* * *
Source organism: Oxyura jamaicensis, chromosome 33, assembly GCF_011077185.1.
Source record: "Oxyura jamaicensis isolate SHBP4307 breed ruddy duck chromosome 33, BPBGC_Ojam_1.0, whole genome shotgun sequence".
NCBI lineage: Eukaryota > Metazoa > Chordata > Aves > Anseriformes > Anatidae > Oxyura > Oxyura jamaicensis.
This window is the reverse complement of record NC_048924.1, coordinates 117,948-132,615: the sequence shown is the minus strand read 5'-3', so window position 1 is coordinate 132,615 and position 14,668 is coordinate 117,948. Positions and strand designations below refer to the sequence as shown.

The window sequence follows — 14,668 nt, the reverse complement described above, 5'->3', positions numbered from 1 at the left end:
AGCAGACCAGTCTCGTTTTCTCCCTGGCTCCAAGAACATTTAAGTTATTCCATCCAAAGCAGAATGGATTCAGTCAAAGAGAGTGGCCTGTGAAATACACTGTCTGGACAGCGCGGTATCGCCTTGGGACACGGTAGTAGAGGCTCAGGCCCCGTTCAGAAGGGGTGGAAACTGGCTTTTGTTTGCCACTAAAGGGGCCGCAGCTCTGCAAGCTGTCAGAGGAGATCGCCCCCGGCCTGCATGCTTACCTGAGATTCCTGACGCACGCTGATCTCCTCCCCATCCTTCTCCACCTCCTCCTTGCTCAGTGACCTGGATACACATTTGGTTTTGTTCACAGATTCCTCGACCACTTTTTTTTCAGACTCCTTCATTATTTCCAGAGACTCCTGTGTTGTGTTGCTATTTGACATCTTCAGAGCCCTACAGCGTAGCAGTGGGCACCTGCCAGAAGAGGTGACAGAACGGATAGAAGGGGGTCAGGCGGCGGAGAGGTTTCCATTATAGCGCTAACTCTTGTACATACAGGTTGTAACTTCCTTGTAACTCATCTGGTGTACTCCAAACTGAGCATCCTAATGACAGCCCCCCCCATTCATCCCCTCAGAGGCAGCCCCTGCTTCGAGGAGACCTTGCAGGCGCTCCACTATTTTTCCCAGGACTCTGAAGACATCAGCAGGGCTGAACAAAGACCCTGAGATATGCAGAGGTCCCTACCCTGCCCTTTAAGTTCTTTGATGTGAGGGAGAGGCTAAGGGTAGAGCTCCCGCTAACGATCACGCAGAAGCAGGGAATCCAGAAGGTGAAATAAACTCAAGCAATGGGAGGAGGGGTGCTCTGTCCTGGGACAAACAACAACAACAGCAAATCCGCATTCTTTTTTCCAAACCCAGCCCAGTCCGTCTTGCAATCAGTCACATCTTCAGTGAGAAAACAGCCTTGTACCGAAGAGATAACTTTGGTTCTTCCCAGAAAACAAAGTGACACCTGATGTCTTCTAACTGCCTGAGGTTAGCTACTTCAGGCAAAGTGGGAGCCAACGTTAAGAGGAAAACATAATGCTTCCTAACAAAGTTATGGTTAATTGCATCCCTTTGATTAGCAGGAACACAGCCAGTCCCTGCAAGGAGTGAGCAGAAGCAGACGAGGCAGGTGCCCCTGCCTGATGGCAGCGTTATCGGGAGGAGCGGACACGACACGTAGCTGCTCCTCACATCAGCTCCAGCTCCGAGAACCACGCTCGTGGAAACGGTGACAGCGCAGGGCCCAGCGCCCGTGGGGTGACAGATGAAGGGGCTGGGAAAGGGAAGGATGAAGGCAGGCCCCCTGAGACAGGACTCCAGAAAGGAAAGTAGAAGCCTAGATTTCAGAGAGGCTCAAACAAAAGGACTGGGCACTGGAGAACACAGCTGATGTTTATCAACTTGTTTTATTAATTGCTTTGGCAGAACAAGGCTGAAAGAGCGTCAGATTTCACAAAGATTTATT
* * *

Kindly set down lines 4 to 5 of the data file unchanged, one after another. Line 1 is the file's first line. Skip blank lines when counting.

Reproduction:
This window is the reverse complement of record NC_048924.1, coordinates 117,948-132,615: the sequence shown is the minus strand read 5'-3', so window position 1 is coordinate 132,615 and position 14,668 is coordinate 117,948. Positions and strand designations below refer to the sequence as shown.

The window sequence follows — 14,668 nt, the reverse complement described above, 5'->3', positions numbered from 1 at the left end: